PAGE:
Wednesday, June 4, 2008

Seats back in

While putting the seat back in the car last night I got to thinking about Ferrari maintenance, all the horror stories I have heard, and sticky interior plastic bits. Without a shred of scientific evidence and conjured out of the ether as I was putting one seat back in a Ferrari, the other refused to budge, my theorem is Ferrari owner complaints related to maintenance is at its peak when the Ferrari is between 3 to 15 years old and is concentrated in starter Ferraris.

What’s a starter Ferrari? A 348, Mondial, 355, and now 360s all relatively inexpensive when compared to their new price many now less than a nicely equipped BMW. I think people buy these cars with a few miles and years on them expecting the maintenance to be more or less like the Porsche or Corvette they were trading up from. And generally it is except that Ferrari maintenance is more frequent and parts a bit more expensive. So people defer maintenance until the car fails catastrophically or sell it just before it implodes. Let’s face it for many buyers, myself included, this is the first Ferrari they have owned and they had to stretch to afford it. When it comes time to maintain it spending $4000 or more every few years plus any other incidentals along the way push them over the edge.

I don’t recall hearing anyone complain about the maintenance on a 288 GTO, Enzo, or F40. My guess is they cost a good bit more than my 355 to maintain and probably require more frequent service. I hear very few 430 owners complaining about their cars but I bet in a few years the owners of those 430s will be whining about clutch prices, F1 gear boxes, and carbon brakes.
With even less supportive evidence I think it is the cars in the 15000 to 30000 mile range that have the most problems. It appears that many parts on the Ferrari were designed to last about this long. Most people don’t drive the car anywhere near its potential so maybe the part will last a bit longer but somewhere in this mileage range really expensive repair bills, when compared to the price the newbie Ferrari owner paid for the car, start to pile up.

Know what. I don’t think Ferrari cares. Ferrari did not build this 355 for me. They built it for the guy who bought it new. He owned if for a few years and sold it. He never had to deal with a belt change, sticky interior bit or cat ECU.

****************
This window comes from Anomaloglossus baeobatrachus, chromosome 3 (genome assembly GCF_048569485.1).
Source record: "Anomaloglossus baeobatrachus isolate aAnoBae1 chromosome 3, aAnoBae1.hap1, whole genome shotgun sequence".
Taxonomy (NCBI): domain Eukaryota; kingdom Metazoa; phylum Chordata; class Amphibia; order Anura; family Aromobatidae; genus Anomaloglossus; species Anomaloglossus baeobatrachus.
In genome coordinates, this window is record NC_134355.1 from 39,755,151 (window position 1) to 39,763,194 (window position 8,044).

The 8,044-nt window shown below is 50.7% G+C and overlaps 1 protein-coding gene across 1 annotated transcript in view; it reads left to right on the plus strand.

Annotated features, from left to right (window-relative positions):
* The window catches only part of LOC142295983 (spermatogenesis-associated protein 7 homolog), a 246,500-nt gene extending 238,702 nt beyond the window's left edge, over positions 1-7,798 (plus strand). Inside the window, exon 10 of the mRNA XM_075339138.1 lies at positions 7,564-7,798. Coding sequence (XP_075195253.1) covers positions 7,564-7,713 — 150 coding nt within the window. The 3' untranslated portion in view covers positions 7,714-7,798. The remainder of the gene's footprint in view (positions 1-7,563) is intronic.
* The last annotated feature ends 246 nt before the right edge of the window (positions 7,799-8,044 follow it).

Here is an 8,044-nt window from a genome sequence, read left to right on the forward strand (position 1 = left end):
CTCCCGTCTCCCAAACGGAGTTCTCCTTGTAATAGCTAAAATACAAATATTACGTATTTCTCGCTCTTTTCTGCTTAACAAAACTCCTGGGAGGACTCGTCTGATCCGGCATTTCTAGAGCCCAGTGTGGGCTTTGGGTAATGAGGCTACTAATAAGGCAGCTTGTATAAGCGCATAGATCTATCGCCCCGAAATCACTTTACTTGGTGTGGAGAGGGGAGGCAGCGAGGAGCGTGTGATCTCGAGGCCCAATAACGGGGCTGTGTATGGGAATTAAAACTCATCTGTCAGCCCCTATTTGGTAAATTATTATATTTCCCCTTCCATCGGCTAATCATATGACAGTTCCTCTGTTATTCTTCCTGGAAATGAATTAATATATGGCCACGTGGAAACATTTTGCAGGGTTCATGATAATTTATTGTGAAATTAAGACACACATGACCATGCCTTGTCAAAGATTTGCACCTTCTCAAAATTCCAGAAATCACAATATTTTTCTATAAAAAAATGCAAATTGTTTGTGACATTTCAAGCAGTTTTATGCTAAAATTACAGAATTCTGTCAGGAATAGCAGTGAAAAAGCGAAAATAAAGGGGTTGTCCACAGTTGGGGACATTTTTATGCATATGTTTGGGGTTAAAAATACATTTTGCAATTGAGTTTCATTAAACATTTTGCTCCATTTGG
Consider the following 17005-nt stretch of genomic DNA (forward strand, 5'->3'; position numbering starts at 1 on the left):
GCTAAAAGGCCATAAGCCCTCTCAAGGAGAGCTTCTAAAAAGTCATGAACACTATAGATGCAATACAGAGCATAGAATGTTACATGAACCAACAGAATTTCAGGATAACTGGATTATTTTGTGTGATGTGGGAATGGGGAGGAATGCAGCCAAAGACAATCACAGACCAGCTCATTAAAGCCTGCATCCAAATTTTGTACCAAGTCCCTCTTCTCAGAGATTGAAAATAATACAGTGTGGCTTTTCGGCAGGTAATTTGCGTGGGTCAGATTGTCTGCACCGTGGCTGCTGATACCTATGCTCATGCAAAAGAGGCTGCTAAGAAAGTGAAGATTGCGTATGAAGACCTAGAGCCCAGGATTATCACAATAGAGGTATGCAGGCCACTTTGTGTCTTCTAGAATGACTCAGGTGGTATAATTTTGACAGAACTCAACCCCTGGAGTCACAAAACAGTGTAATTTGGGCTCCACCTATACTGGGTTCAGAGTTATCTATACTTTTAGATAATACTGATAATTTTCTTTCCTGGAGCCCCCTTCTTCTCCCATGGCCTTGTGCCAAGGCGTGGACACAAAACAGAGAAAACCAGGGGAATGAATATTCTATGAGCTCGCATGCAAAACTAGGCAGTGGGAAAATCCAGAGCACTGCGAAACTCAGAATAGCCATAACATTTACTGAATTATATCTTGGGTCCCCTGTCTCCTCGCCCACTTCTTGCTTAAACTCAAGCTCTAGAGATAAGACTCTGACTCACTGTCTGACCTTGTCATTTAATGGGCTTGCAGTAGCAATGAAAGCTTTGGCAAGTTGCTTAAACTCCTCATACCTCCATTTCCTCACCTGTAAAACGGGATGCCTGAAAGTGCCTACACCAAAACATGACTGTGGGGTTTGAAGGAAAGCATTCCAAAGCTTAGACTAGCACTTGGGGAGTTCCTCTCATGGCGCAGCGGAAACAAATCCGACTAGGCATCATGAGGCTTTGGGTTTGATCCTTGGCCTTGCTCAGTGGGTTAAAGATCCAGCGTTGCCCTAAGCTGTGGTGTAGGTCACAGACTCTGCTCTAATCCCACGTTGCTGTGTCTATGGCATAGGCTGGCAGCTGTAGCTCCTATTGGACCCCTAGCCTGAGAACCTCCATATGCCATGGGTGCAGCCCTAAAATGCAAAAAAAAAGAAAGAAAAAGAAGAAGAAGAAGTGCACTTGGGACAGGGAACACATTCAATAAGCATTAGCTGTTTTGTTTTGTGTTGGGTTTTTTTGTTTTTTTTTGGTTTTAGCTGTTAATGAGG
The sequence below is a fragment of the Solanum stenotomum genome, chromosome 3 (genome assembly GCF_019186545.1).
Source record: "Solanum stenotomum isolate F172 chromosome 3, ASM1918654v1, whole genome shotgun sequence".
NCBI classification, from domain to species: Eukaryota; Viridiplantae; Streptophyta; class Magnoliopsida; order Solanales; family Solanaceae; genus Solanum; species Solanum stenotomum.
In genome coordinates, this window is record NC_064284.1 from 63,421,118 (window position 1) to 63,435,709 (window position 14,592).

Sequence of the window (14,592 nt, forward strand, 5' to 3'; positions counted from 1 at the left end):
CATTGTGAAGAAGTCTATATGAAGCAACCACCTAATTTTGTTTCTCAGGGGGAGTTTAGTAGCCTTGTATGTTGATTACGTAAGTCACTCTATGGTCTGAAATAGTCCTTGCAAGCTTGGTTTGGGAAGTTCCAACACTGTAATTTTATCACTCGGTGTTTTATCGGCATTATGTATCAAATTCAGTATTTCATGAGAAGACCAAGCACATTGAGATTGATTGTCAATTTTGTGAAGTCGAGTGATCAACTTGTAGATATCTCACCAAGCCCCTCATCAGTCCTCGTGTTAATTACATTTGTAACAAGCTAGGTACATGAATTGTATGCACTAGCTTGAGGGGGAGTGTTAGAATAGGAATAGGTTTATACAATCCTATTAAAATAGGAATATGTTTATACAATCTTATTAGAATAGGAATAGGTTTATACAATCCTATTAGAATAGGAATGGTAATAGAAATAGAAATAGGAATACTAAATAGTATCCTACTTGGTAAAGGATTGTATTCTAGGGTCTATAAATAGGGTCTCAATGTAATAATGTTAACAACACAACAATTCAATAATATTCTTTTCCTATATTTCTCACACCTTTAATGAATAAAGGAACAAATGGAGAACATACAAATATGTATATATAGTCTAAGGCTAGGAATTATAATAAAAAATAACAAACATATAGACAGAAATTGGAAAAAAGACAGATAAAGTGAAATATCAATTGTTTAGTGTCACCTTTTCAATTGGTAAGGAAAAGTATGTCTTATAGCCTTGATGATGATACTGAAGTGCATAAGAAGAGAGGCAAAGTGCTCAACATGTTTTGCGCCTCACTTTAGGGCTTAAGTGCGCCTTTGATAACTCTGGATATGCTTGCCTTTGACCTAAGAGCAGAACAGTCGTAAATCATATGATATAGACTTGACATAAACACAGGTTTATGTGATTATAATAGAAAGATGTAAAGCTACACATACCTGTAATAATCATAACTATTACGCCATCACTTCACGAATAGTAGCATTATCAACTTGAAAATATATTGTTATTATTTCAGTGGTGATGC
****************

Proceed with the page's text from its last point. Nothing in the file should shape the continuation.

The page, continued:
Yes, I know I was supposed to wait overnight or even a few days to allow the Leatherique to soak in but I couldn’t wait. Patience is not one of my virtues. I peeked under the plastic wrap around 9:00 last night and decided I had not used enough Leatherique. So I pulled the plastic off cleaned the seat up and put it back in the car. Well mostly, two of the bolts were not cooperating and I left them for this morning. I also treated the passenger seat in place and left it to sit overnight.

The seats cleaned up and softened up very nicely. They feel different, better, softer, buttery. I look forward to getting to take both out and give them a thorough treatment. I like the slightly darker, richer color the treatment left them with.

Why am I trying to make the Ferrari look new? It’s not new. I know it’s not new. Why is the patina of a bit of use not as beautiful as pristine new car? In many things patina adds character, texture, beauty. Why not in a Ferrari? If it survives to 100, outliving me, I hope the 355 has a nice patina. I hope it gets forgotten in a barn for a while so mice and raccoons can nest in it. Why spend so much time, effort, and money to make it look new?

The short answer is because I want to. Can’t tell you exactly. I get a lot of satisfaction from fixing some minute blemish on the inside of the fender. In a spot where no one would ever see it unless I ran over them and parked on their head. I was driving the car today and decided to replace all the sticky interior stuff. First I will do door latches and the piece in the central tunnel that holds the gate for the shifter. I know these pieces can be stripped and repainted and that stripping and repainting them results in a more durable piece, one that will never be able to trap an unwary fly but I am going to buy new, soon to be sticky pieces.

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